After the end of the Second World War, the U.S. military services began to support basic research in ivilian institutions. They officially stated that they would transfer their basic research programs to the National Science Foundation (NSF), once it was established. But in fact they did not. This paper has analyzed the institutional processes in which the U.S. military services continued to support basic research after the establishment of the NSF. In July 1946, the US Army and Navy jointly established the Research and Development Board (RDB) to coordinate Their R & D activities. They appointed Vannevar Bush, a famous civilian scientific administrator and the director of the Office of Scientific Research and Development during the war, as Chairman of the RDB. Bush and some military officials attempted to set up a defense research division in the NSF, but they did not succeeded because President Truman vetoed in August 1947 the bill that they had proposed. As a result, the NSF was established without any military research divisions. Following the veto, debates continued among the military officials whether they should continue to support basic research programs in civilian institutions or transfer such support entirely to the NSF. During meetings of the RDB between 1948 and 1951, the decision was made that the military services would continue to support basic research even after the establishment of the NSF.
At the end of the Edo period, the Tokugawa Shogunate introduced Western military system in the military organization reform, and the reform gave rise to the situation that required a lot of gunpowder. Gunpowder was composed of 60-80% saltpeter, 8-25% sulfur and 10-20% charcoal. Saltpeter made up most of the materials of gunpowder, but Japan had no natural reserves of saltpeter. For acquisition of saltpeter, the Japanese relied on the import from China or artificial production. So on introducing Western military system, how to get saltpeter was regarded as important. Commondore Matthew Calbraith Perry's fleet that came to Japan in 1853 brought about the jump in saltpeter prices. The guild was responsible for control of the distribution channel of materials of gunpowder, especially saltpeter, and for produce of gunpowder under the Shogunate control, which led to the establishment of the guild of gunpowder (Awasegusuri-Za) in 1854. However, the production of gunpowder under the Shogunate control was not realized until the establishment of Meguro powder plant and the area of saltpeter production for the Shogunate (Shoseki-Gojiseijyo) in 1862-1863. The control of the distribution channel of materials of gunpowder, limited to saltpeter, was realized by establishment of the guild of saltpeter (Shoseki-Kaisyo) in 1863. The control of saltpeter by the Shogunate began with the plan of gunpowder guild in 1854, it is to say that arrival of Perry's fleet in Japan had a great impact on the production of gunpowder under the Shogunate.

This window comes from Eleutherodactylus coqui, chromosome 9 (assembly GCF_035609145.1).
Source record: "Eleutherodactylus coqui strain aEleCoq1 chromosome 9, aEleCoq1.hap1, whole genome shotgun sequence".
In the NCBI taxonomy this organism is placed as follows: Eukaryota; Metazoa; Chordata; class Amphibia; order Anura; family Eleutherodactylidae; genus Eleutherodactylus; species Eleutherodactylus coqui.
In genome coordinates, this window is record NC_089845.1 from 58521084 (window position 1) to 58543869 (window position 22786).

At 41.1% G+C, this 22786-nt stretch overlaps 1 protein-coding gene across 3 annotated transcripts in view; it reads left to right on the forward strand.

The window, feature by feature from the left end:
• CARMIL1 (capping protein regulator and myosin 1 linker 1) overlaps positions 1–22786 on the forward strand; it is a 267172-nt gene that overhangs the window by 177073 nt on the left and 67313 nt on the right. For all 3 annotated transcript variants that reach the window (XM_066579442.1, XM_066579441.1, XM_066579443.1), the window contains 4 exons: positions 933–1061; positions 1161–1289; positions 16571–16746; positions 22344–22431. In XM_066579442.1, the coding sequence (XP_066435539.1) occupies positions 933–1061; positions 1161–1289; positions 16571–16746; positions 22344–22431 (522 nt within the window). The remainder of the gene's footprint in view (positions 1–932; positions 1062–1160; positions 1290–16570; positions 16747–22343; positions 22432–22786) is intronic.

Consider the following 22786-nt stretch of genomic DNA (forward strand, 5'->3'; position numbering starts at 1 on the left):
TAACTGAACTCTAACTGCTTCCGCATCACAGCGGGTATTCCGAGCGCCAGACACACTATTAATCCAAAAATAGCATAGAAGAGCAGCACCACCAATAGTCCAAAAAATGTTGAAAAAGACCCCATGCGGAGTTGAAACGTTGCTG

The Imperial College of Engineering (ICE or Kobu-Daigakko) in Tokyo, founded in 1873, was one of the most prominent modern institutions of engineering education in early Meiji Japan. Henry Dyer (1848-1918), the first principal of the college, says that he himself designed its curriculum on the ship from Britain to Japan, and it was accepted by the Meiji government without any modifications in 1873. Relying on his account, previous studies of the college mainly emphasized Dyer's contribution, ignoring that of the government. This paper examines the process of the establishment of the ICE by comparing the several plans for the college by the Ministry of Public Works, to which the college belonged, with those of Dyer. On this basis, the author argues that the system of engineering education at the college had been already settled by the Ministry before Dyer arrived in Japan, and that Dyer's contribution was limited to a detailed curriculum. There were critical differences in the intentions of the Ministry and Dyer for engineering education. For example, Dyer intended to give students a complete engineering education in a six-year course, while the Ministry intended to have students study abroad for a period after finishing the course. Although Dyer was proud that the college offered a higher level engineering education than universities in England and Scotland, leaders at the Ministry were not satisfied with an education in Japan alone, and decided to send students abroad for further studies.